Children’s Swimming Pool safety
In this article, we will cover safety for children around swimming pools and large water masses.
As an instructor, most people assume that I could swim from since my baby days. Nothing could be farther from the truth. Growing up in a sprawling stretch of savannah plain between two mountains, I hardly accessed any swimming pool and didn’t know any close to my home. Of course there were pools of convenience; ponds of water in still, silt-less sections of a river close-by, engineered by the local boy-population that had learnt the thrill of a sneaky Saturday-afternoon swim. As you’d imagine, I was never part of this innocent indulgence since I feared the water, and my mum more.
Evil would not run freely in her house, and she, my mother, had a knack to sniff out any misdoings of the day and promptly punish the offender, often just before dinner. I have never swum in a river courtesy of my maternal parent, and in retrospect I understand the angst and tension I caused my parents fearing I would drown.
While our children may not have to swim in rivers, it is important they learn how to take care of themselves and others while out swimming. As a parent, these tips will ensure that your child is safe and you are in peace of mind.
- Swimwear and swimming aids- Ensure your child’s swimwear is comfortable for them, including swimming caps and goggles.
- Understand your child’s swimming ability. Take them for lessons or terrain them yourself if possible. Never assume that your child can swim because they are taught at school. Ensure you know their skill level.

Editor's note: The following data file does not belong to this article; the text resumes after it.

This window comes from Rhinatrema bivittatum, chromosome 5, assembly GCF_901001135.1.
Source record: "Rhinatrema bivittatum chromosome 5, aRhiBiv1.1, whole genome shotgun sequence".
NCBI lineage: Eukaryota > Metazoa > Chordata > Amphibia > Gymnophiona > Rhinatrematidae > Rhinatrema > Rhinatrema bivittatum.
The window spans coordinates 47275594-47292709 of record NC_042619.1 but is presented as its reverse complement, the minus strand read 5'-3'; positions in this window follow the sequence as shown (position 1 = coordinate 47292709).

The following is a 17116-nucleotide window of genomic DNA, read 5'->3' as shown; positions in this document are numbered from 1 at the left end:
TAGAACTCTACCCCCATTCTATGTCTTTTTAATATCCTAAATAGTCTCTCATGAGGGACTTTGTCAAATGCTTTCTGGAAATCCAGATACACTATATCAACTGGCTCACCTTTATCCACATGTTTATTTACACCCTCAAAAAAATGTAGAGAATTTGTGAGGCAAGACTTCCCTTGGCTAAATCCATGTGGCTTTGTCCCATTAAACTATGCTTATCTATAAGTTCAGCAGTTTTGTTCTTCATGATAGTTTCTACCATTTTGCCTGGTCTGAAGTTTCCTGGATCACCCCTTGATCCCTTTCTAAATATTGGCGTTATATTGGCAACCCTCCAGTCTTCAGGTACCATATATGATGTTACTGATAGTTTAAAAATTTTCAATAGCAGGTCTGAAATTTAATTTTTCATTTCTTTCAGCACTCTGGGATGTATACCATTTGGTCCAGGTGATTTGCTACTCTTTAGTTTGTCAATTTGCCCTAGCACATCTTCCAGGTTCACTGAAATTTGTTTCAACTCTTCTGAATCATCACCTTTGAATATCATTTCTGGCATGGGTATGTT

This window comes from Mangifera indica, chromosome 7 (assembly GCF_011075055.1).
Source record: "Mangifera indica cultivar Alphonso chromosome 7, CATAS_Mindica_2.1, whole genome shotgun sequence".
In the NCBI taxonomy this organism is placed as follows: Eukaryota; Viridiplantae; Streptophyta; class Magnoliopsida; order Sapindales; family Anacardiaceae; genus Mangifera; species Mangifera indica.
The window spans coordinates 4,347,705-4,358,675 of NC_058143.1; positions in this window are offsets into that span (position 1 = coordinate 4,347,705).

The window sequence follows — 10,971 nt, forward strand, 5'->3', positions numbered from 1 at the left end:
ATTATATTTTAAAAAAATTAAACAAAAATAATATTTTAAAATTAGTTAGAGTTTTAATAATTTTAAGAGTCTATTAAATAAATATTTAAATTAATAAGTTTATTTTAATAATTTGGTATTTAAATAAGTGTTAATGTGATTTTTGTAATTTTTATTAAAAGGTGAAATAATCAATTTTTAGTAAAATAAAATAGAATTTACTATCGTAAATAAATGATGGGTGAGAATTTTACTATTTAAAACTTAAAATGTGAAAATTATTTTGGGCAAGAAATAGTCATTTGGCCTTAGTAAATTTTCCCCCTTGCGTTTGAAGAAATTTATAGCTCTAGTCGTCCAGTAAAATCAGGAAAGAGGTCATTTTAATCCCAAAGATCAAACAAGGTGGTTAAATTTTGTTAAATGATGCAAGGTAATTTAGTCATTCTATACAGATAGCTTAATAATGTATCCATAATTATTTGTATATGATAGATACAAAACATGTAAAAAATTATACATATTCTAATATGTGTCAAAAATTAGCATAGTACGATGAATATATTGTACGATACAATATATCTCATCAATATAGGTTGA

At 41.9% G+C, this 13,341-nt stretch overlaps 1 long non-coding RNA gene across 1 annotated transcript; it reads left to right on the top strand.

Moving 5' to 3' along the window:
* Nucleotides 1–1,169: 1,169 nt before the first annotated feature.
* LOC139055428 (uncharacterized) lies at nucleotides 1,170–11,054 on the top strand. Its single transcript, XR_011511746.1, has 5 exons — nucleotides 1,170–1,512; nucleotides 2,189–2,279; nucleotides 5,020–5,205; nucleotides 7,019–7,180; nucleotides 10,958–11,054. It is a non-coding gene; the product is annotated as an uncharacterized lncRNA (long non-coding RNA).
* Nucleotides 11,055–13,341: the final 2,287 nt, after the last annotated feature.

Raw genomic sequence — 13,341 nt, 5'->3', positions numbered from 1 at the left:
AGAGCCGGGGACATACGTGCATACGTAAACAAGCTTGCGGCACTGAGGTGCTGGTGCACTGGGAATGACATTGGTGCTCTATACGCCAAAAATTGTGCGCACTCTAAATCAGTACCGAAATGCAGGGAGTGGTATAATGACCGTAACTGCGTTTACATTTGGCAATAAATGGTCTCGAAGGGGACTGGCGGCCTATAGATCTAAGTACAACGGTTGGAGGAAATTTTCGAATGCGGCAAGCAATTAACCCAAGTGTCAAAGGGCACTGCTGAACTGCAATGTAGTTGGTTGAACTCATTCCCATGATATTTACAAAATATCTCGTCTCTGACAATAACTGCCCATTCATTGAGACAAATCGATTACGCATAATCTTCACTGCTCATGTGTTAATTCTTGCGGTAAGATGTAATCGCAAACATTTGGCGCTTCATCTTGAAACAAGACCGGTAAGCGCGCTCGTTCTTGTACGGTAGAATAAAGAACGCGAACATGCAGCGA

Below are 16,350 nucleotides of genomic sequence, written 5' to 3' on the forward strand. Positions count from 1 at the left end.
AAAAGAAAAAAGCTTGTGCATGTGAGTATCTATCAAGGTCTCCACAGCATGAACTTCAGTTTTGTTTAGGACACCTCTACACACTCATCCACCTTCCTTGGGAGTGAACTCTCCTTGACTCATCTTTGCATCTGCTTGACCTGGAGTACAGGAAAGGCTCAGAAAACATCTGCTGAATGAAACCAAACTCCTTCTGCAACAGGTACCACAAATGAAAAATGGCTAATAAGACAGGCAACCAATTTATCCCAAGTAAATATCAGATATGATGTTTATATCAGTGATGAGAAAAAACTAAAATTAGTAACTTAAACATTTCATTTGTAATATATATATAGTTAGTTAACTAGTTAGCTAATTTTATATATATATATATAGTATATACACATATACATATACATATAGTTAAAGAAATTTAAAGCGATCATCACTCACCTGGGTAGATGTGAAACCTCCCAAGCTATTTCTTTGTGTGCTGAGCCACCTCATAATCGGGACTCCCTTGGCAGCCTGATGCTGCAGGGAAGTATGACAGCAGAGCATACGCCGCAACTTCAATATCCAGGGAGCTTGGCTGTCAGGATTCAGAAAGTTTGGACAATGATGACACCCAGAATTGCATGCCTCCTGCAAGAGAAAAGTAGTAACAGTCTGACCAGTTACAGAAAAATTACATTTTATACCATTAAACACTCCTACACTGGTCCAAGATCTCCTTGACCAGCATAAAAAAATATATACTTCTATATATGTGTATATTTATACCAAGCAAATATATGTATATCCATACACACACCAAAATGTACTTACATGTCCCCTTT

- Ensure your child’s height is good for water. From six months until when they are tall enough to enter the shallow end of an adult pool, children should swim in the baby pool. Even there ensure that you keep an eye on them.
- In any swimming pool, ensure that you can see the lifeguard in case you need help. If you are not swimming with your child, you are their lifeguard. Make sure you actively monitor their progress and offer instruction instead of sitting away.
- Have a grasp of basic first aid skills that may come in handy in any unforeseen accidents.
It is vital to understand the confidence level of your child in a pool. Don’t force them into challenges they are not up to but encourage them to improve their skill. As a parent, the best you can do is be a supportive friend to your child in all their interests. Learn to swim for them if you have to.
Have any tips you’d like to share? Hit us up, we’ll appreciate.